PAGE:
Muscles need a clue that you are about to use them to get to the top of that pile of rocks.
It's simple courtesy:
Nice deal for a minimum time investment in stretching, don't you agree?
Stretching weak muscles probably doesn't do much good, in terms of preventing muscle soreness.
I'm assuming you're kind enough to take your large skeletal muscle groups on daily short romps:
How about this new daily habit?
All that means is get in touch with where your body wants to stretch, and where it feels tight.
If that seems like a silly waste of time, how much do you really want to leave sore muscles in your past?
Not everyone recommends stretching before a hike.
If you're a limber twenty something who is into yoga, you can probably get away with skipping it.
Older or less limber hikers would do well to pay attention to warming up before tackling the trail.
It's such a simple, free way to avoid, and relieve, back pain.
It's a biological fact that strong muscles recover more quickly from exercise, burn fuel more efficiently during a hike, and make you feel more balanced - and thus safer - on tricky footing.
Try these strengthening ideas:
...all ways to prevent hiking soreness.
Are you a social creature?
Start somewhere, and (OK, you knew this was coming)...
Just Do It!
I follow this policy like an ant on a sugar trail, because I know it pays off year after year on the trail.
My routine, as an example:
don't like to swim or bike, dancing is beyond my coordination
abilities, and yes, once in awhile I drag out the resistance bands, but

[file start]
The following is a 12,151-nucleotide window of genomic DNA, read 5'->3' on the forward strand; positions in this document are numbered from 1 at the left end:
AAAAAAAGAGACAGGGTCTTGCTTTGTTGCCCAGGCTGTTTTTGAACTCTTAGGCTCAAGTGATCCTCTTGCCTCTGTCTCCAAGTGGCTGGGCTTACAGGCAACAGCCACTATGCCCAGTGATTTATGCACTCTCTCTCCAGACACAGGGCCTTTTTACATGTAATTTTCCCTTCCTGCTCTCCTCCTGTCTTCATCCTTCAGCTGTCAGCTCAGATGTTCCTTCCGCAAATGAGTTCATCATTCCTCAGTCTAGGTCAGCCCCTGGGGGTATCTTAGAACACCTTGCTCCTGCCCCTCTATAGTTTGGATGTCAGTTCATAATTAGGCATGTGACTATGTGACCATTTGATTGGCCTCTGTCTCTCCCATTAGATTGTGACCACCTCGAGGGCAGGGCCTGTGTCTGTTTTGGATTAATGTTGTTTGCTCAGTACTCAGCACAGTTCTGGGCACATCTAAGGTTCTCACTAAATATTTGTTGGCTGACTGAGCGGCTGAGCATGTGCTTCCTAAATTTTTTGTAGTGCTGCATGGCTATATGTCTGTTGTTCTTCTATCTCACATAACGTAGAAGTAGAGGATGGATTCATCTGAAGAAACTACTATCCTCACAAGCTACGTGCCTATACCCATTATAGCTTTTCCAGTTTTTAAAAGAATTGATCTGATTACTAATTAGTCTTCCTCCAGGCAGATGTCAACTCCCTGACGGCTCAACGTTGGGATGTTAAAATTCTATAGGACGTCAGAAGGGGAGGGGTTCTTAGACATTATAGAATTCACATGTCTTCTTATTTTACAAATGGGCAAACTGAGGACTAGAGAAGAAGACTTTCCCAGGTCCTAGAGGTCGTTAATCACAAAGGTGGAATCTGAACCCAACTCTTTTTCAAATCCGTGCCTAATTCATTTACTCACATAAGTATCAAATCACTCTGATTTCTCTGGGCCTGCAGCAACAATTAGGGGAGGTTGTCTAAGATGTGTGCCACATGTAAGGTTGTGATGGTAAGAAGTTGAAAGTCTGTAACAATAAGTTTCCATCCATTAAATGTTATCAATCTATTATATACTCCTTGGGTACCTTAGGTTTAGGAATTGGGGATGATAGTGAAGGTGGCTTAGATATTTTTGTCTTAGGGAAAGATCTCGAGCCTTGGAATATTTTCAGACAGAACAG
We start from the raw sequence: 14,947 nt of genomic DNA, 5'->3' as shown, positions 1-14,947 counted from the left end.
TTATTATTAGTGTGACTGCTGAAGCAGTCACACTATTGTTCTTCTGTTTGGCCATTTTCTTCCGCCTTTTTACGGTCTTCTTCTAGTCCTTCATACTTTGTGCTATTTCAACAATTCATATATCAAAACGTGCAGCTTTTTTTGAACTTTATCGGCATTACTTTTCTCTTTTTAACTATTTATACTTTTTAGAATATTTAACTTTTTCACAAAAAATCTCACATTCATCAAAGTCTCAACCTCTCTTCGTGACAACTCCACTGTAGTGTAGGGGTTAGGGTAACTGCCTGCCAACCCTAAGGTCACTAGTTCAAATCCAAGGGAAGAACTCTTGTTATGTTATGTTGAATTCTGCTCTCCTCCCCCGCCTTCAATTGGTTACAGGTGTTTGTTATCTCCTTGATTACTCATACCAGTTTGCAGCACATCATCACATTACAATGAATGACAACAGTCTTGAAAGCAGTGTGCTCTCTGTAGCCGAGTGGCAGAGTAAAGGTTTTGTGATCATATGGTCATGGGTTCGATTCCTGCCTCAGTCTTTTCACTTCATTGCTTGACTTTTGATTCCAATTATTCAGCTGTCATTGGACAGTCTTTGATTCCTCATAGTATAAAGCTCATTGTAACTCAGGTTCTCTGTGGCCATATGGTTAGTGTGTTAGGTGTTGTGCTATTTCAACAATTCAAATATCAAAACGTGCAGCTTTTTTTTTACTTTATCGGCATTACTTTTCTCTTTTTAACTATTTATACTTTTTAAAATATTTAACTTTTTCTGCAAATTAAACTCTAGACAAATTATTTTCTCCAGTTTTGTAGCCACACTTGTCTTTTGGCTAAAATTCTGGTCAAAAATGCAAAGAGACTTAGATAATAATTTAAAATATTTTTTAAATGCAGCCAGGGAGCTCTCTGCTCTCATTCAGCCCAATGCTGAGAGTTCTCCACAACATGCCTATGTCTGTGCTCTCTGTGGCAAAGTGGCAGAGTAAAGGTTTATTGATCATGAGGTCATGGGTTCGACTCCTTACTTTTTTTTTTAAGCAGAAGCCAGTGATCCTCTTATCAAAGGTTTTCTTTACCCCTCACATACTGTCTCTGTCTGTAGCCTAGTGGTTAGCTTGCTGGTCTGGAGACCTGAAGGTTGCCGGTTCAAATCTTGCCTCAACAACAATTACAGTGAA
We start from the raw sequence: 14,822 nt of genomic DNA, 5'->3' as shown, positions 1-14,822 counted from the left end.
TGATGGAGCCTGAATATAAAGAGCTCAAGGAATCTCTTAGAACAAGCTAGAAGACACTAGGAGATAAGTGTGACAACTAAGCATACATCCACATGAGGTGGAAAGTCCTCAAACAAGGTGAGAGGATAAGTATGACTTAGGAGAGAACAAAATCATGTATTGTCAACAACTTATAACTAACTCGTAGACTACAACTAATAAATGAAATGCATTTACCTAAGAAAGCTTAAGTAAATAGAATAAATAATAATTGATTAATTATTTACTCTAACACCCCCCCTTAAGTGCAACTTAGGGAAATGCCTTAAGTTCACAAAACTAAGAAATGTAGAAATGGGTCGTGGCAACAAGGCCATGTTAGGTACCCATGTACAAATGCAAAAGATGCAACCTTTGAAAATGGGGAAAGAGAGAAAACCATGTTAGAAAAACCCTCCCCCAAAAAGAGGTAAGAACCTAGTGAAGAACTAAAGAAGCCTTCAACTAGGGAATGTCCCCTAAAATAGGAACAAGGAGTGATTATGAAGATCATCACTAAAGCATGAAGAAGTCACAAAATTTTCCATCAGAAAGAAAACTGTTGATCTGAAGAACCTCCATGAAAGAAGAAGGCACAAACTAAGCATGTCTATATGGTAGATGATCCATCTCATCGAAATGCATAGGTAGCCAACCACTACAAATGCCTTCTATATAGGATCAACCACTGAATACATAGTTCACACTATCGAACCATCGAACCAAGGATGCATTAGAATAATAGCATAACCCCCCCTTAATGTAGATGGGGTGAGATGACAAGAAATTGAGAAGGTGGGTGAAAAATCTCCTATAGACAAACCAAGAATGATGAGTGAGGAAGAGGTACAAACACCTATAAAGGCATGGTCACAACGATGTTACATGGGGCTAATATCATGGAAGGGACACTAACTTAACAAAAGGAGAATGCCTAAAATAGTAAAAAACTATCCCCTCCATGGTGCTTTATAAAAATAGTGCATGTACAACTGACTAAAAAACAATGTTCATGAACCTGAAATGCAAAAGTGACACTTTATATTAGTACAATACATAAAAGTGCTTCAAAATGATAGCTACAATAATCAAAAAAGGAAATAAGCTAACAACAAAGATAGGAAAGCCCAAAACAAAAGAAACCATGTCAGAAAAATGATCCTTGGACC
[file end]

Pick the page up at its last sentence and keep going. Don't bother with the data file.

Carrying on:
weights and walking do it for me at the ripe old age of 60+.
So my plea to you is this:
Put together your own personal program.
Start small, or the muscle soreness of your plan will defeat you!
Need some companionship and encouragement?
You'll know you're making progress when you push yourself a bit on the trail and you feel fine the next day.
Water is a requirement for your cellular biochemistry.
It's tagged the universal solvent because it
I don't think I'm overstating it when I call water a miracle substance, so give your body plenty of it.
Doesn't it make sense when your thirst drive kicks into high gear on a hiking trail?
There's a good deal of debate about how much water to drinnk on a hike is the RIGHT amount.
I've heard people spout "facts" which advocate consuming liters of water a day.
Instead, be realistic.
If you're not much of a water drinker to begin with, try to double the amount you drink at home over the next few months.
Coffee, tea (unless it's herbal), sweet carbonated drinks, alcohol - these don't count as daily water intake, and can even work against you as they pull water out of your blood and into your urine.
Sip water, just plain water, at every opportunity.
Or jazz it up with lemon, lime and cucumber slices, or fresh herbs (I love lemon balm and mint, personally).
After awhile, you won't want anything else in your hydration plan (perhaps a cup of tea once in awhile).
Your kidneys will breathe a sigh of relief.
Your heart will zing with joy.
Your skeletal muscles will perform with less soreness.